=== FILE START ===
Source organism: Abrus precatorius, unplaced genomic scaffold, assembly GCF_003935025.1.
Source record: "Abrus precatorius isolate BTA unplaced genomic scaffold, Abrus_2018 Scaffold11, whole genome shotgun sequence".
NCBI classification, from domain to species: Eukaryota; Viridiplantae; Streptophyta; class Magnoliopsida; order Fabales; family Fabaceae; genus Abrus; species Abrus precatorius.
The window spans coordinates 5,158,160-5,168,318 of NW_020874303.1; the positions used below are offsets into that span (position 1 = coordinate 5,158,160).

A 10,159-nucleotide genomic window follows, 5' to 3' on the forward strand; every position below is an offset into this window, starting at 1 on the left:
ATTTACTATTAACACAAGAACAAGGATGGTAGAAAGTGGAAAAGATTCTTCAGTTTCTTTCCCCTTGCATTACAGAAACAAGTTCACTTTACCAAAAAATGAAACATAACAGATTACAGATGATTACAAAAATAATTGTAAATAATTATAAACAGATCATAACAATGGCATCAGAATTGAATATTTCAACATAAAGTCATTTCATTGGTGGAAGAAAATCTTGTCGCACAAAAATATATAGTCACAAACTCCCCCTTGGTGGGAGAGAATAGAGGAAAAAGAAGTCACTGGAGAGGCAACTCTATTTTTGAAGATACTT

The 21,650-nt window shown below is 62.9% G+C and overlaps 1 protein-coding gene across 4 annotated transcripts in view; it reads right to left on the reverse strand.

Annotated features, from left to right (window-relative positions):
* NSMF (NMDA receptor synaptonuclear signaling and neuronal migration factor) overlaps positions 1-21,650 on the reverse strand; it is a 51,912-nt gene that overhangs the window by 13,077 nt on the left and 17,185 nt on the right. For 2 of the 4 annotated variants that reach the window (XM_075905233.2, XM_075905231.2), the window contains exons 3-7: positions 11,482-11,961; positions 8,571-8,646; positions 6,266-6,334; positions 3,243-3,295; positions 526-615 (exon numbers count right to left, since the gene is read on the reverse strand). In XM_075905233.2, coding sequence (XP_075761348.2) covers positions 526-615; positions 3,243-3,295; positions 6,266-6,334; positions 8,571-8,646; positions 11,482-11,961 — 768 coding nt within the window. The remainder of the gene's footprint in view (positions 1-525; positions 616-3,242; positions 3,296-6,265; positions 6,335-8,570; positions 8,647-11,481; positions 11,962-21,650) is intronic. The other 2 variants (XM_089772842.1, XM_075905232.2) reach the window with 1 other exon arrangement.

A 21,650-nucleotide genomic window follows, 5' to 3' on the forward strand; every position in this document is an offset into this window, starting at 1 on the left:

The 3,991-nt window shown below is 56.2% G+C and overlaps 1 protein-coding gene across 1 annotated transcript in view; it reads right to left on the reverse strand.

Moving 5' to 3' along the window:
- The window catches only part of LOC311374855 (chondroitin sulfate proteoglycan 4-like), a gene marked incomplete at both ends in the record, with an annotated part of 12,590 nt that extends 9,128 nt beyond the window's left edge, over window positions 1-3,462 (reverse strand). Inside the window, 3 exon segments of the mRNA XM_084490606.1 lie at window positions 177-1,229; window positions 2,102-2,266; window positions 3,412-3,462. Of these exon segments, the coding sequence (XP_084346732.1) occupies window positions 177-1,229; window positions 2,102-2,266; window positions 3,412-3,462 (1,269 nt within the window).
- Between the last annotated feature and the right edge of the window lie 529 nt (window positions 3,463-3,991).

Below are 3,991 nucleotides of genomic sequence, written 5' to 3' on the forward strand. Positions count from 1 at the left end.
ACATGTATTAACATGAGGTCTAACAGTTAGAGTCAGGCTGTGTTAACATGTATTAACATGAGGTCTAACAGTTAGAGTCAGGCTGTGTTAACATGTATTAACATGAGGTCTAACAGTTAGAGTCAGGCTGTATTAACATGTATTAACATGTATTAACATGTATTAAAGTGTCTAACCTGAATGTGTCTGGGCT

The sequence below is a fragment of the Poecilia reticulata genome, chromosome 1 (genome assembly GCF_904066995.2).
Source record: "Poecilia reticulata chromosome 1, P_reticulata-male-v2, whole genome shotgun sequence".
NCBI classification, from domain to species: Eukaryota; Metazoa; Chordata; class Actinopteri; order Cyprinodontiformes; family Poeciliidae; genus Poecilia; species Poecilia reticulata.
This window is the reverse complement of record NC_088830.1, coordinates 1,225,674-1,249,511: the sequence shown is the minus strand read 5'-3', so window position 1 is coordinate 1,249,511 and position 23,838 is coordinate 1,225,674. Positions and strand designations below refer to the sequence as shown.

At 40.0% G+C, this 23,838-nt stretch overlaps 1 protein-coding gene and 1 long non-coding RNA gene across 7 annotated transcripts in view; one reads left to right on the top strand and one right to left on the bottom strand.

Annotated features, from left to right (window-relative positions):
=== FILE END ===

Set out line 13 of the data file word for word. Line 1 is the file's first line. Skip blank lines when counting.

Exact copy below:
- The window catches only part of LOC311374855 (chondroitin sulfate proteoglycan 4-like), a gene marked incomplete at both ends in the record, with an annotated part of 12,590 nt that extends 9,128 nt beyond the window's left edge, over window positions 1-3,462 (reverse strand). Inside the window, 3 exon segments of the mRNA XM_084490606.1 lie at window positions 177-1,229; window positions 2,102-2,266; window positions 3,412-3,462. Of these exon segments, the coding sequence (XP_084346732.1) occupies window positions 177-1,229; window positions 2,102-2,266; window positions 3,412-3,462 (1,269 nt within the window).